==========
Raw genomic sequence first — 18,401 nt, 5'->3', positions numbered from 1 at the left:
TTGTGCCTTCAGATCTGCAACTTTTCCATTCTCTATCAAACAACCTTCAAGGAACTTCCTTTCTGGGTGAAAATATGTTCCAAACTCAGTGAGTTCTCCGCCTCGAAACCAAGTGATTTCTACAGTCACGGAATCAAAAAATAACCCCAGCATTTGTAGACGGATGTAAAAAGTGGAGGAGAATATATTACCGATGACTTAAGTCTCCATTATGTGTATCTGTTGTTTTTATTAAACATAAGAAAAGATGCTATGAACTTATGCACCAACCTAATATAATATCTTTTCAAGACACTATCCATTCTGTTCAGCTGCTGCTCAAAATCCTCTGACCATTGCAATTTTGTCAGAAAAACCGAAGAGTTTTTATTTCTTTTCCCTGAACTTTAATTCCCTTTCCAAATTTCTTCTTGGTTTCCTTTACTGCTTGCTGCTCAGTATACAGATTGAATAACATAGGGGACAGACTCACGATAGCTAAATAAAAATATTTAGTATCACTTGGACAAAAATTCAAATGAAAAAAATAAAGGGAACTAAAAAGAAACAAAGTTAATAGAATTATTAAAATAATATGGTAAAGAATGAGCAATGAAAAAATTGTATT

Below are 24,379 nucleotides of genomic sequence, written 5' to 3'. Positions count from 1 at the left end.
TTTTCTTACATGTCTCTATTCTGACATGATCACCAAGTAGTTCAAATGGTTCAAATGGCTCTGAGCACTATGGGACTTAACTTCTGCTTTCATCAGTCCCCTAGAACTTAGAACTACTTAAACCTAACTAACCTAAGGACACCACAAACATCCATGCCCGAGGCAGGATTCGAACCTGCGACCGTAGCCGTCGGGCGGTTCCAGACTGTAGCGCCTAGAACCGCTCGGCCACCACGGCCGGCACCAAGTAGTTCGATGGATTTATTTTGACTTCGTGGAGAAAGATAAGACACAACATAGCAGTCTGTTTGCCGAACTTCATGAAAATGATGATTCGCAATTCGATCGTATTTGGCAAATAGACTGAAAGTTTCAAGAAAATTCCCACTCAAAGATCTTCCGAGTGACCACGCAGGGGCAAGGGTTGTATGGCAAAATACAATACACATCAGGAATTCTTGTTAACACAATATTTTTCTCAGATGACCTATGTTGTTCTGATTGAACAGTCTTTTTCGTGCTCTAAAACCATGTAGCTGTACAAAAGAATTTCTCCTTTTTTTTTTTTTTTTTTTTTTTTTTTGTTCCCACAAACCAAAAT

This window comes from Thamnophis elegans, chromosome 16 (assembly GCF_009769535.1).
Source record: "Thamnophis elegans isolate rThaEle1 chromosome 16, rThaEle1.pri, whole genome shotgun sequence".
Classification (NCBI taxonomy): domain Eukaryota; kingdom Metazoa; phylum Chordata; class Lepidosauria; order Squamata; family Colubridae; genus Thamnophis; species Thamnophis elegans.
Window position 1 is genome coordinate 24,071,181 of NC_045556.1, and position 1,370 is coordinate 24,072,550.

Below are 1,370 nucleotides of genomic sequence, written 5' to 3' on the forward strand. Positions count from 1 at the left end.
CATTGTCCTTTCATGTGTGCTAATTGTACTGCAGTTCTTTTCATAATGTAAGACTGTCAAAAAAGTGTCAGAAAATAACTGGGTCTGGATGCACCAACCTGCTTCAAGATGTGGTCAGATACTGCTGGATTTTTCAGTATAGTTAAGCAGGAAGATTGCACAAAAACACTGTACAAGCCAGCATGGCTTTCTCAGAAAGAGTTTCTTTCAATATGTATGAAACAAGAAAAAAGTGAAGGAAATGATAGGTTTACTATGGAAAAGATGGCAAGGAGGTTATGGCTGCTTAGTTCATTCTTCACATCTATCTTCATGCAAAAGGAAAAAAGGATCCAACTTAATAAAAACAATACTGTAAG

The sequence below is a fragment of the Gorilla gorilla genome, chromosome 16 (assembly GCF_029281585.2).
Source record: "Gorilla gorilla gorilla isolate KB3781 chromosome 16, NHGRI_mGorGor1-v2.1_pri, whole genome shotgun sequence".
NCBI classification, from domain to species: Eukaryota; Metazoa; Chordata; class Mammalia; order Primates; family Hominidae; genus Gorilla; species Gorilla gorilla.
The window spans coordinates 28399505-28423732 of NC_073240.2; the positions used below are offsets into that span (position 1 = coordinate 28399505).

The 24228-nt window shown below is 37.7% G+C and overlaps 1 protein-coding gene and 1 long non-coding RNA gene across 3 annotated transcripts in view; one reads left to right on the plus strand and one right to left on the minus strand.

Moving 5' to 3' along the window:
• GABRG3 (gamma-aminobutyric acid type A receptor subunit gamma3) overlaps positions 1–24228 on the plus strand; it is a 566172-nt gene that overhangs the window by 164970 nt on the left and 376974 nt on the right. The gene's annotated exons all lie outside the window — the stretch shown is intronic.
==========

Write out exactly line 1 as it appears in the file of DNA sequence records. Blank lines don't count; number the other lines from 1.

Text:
Raw genomic sequence first — 18,401 nt, 5'->3', positions numbered from 1 at the left: